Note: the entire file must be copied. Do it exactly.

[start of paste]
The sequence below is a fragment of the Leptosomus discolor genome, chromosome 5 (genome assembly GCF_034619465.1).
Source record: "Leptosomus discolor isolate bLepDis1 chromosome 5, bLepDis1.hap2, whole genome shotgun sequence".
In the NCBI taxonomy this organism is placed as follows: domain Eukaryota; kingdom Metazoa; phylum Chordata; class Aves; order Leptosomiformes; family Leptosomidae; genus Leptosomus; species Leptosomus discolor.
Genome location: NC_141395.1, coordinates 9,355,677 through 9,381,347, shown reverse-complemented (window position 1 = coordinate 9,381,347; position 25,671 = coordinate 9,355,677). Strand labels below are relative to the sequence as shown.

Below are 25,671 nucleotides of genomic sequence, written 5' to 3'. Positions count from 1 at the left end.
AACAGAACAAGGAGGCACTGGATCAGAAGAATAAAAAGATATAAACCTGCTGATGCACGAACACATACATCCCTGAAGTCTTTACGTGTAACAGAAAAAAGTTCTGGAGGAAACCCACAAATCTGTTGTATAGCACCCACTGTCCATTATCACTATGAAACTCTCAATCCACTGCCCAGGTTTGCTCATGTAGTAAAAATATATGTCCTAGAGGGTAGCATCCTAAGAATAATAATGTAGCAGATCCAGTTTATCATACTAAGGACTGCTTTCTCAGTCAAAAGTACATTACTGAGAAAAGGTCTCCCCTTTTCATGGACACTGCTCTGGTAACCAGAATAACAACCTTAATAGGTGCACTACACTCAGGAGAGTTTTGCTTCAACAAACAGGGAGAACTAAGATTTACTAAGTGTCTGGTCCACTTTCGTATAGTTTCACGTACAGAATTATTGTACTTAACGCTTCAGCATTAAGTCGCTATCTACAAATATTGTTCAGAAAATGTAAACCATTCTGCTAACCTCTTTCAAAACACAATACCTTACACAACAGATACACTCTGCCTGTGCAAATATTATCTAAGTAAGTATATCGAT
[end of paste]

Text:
The sequence below is a fragment of the Leptosomus discolor genome, chromosome 5 (genome assembly GCF_034619465.1).
Source record: "Leptosomus discolor isolate bLepDis1 chromosome 5, bLepDis1.hap2, whole genome shotgun sequence".
In the NCBI taxonomy this organism is placed as follows: domain Eukaryota; kingdom Metazoa; phylum Chordata; class Aves; order Leptosomiformes; family Leptosomidae; genus Leptosomus; species Leptosomus discolor.
Genome location: NC_141395.1, coordinates 9,355,677 through 9,381,347, shown reverse-complemented (window position 1 = coordinate 9,381,347; position 25,671 = coordinate 9,355,677). Strand labels below are relative to the sequence as shown.

Below are 25,671 nucleotides of genomic sequence, written 5' to 3'. Positions count from 1 at the left end.
AACAGAACAAGGAGGCACTGGATCAGAAGAATAAAAAGATATAAACCTGCTGATGCACGAACACATACATCCCTGAAGTCTTTACGTGTAACAGAAAAAAGTTCTGGAGGAAACCCACAAATCTGTTGTATAGCACCCACTGTCCATTATCACTATGAAACTCTCAATCCACTGCCCAGGTTTGCTCATGTAGTAAAAATATATGTCCTAGAGGGTAGCATCCTAAGAATAATAATGTAGCAGATCCAGTTTATCATACTAAGGACTGCTTTCTCAGTCAAAAGTACATTACTGAGAAAAGGTCTCCCCTTTTCATGGACACTGCTCTGGTAACCAGAATAACAACCTTAATAGGTGCACTACACTCAGGAGAGTTTTGCTTCAACAAACAGGGAGAACTAAGATTTACTAAGTGTCTGGTCCACTTTCGTATAGTTTCACGTACAGAATTATTGTACTTAACGCTTCAGCATTAAGTCGCTATCTACAAATATTGTTCAGAAAATGTAAACCATTCTGCTAACCTCTTTCAAAACACAATACCTTACACAACAGATACACTCTGCCTGTGCAAATATTATCTAAGTAAGTATATCGAT